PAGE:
Carol Lewis

Track and Field

4-Time US champion, 2-time American records, 12-time All-American

It was about four weeks before the 1984 Olympics in Los Angeles, and Carol Lewis was training in California for the long jump. One of the top woman long jumpers in the US, Lewis had just brought home a bronze medal in the long jump from the World Championships the year before. As Lewis landed one of her practice jumps in the training pit, she immediately knew she had severely sprained her ankle. Still qualifying despite the injury, she made the trip to Los Angeles to compete. Unfortunately, Lewis finished in ninth place at the 1984 Games. “If I could change anything, I would not have gone into the Olympic Games injured,” Lewis once explained. “Because I know that I would have won a medal in those Games.” Carol and her brother Carl Lewis were the children of William and Evely (Lawler) Lewis. Evelyn, who competed in the hurdles for the US at the 1951 Pan American Games in Buenos Aires, Argentina, was determined that her children would pursue sports. Her daughter got involved in all kinds of sports. “I did gymnastics in the fall, diving in the winter, and ran track in the spring and summer,” Carol remembered. In 1980, at age 16 and still a student at Willingboro (NJ) High School, Lewis qualified in the long jump for her first Olympics, but due to the US boycott of the Olympics in Moscow, she never got the opportunity to compete. (She did receive one of the 461 Congressional Gold Medals created especially for these qualifying athletes.) Her first international competition was at the Liberty Bell Classic, an alternate event for boycotting athletes, where she won a silver medal in the long jump. In recognition of her achievement, she received the Dial Award, presented annually by the Dial Corporation to the nation’s best male and female high school athlete/scholars. At Willingboro, Lewis set the high school indoor long jump record at 21’ 7 ½” in 1981. After graduation, she followed in the footsteps of her brother and accepted a scholarship to the University of Houston. At Houston, Lewis captured two NCAA long jump titles in 1983 and 1985, and still holds the University’s indoor and outdoor long jump records. During this time, she became the first American woman to long jump over 23 feet and added four outdoor and four indoor US long jump championships. She broke the American record twice at the same meet in Zurich, Switzerland. Her mark stood for two years before it was broken by Jackie Joyner-Kersee. Lewis qualified for her third Olympics in 1988 but unfortunately missed qualifying for the finals by only one centimeter. Following the Games, she switched occupations from athlete to sports commentator to take advantage of her radio, television, and journalism major at Houston. “I commentated on a lot of track and field because that was my sport,” recalled Lewis. “But over the years, I have done precision figure skating, college football and even women’s tennis. I also commentated on the track events for the 1996, 2000 and 2008 Summer Olympics.” But Carol Lewis was not quite done with the world of sports. In 2000, Lewis began competing in the two-woman bobsled and although she failed to make the 2002 US Olympic team, she served as brakeman at the 2002 World Cup in Calgary. In 2008, following the Beijing Olympic games, Lewis left NBC and sports commentary entirely. She started working as a 911 operator but quickly moved into human resources, getting her start with the human resources department at the Ritz-Carlton Hotel. She next worked at the Houston Dynamo FC before landing at St. John’s Private K-12 School in Houston, TX. Lewis’ parents were both teachers as well as athletes, which made Carol a natural in interacting with children and eased her transition into Human Resources Director at St. John’s, where she currently serves. Carol Lewis remains involved with the Olympic Movement as the Vice Chair of USA Taekwondo and serves as a board member for Girls on the Run and Greater Houston. There is no doubt that Carol Lewis’ accomplishments were overshadowed by the accomplishments of her nine-time Olympic gold medalist brother Carl, quite possibly the greatest track and field athlete ever. But Carol Lewis is now in a position where she can have a positive influence on children and their education. “Carol’s really great with kids, and she has a great gift for interacting with them,” explained her friend Claudette Groenendaal. By Rich Pagano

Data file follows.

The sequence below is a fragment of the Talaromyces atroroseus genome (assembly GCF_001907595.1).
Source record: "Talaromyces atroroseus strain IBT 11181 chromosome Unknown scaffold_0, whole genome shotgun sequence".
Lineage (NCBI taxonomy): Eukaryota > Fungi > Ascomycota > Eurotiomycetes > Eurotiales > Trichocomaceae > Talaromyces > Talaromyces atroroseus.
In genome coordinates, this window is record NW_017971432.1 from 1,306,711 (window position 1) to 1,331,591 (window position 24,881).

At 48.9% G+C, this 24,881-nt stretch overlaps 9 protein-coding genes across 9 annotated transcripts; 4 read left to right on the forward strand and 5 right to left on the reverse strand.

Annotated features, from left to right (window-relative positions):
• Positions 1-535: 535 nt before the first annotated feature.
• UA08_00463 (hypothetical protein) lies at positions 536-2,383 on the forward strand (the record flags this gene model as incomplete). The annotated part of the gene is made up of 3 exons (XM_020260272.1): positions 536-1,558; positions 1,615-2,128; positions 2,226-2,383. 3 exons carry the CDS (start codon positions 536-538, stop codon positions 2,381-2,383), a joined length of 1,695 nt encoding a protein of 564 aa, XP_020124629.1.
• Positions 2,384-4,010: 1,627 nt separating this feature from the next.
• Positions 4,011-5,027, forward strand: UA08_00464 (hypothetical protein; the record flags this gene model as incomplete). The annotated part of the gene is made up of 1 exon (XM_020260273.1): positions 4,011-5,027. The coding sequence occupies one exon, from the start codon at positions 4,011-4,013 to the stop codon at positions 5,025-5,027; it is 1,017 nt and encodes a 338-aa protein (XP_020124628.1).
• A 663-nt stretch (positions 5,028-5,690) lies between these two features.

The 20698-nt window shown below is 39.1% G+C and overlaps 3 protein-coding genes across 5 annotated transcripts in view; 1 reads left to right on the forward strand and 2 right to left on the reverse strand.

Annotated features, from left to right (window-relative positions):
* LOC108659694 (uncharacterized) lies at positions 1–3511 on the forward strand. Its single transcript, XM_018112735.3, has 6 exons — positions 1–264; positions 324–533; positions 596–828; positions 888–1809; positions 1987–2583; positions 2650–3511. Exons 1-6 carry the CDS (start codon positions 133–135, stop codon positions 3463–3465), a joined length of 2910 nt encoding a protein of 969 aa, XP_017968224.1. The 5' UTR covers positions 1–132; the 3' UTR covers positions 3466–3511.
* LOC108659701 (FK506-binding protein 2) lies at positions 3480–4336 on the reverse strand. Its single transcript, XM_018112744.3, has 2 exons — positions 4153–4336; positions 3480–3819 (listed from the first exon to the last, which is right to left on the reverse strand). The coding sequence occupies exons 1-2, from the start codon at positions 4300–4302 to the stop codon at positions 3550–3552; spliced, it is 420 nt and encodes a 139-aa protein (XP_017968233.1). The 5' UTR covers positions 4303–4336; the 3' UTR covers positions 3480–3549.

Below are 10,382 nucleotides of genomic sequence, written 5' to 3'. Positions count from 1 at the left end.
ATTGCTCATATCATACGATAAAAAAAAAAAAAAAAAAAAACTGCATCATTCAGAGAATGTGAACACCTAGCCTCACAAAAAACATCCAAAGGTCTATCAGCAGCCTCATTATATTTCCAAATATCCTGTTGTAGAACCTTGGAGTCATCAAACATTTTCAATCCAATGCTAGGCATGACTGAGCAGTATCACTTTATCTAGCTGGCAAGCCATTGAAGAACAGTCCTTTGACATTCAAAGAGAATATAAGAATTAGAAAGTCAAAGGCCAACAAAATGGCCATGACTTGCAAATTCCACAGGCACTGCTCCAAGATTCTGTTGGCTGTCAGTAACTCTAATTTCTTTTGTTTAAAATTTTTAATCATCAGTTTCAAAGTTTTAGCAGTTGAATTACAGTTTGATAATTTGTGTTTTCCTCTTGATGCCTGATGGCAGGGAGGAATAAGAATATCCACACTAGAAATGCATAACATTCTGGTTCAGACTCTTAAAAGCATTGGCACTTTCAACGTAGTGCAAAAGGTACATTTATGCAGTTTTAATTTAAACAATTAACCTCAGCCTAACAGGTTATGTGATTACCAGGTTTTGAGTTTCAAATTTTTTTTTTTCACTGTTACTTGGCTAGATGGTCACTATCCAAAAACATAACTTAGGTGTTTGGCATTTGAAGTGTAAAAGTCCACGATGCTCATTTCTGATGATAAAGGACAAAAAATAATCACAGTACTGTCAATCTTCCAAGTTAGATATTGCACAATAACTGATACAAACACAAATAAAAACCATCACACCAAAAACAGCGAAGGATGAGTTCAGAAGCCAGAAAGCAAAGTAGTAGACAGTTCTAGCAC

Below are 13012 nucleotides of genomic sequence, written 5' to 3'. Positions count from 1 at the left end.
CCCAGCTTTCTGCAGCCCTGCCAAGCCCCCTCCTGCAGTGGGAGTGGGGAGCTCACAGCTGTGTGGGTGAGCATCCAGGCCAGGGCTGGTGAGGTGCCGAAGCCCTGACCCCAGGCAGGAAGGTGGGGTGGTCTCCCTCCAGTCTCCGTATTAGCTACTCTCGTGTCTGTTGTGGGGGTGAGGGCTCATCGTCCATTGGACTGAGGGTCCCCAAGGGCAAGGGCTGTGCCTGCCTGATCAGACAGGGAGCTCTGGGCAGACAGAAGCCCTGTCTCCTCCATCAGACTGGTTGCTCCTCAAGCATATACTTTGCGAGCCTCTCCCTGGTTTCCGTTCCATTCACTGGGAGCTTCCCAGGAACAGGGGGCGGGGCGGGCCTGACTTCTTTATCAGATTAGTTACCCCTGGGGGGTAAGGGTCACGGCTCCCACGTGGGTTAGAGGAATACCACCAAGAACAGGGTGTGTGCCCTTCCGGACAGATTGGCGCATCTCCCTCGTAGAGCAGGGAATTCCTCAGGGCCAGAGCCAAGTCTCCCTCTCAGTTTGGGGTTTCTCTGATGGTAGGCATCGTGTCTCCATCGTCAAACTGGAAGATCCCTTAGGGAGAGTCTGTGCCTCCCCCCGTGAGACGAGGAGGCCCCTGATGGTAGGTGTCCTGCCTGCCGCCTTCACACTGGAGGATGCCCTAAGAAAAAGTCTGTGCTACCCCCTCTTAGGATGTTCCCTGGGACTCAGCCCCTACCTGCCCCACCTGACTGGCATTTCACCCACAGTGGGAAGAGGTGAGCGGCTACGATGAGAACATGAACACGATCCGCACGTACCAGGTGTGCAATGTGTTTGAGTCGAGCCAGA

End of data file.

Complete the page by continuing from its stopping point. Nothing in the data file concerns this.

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Charter Class (2004)

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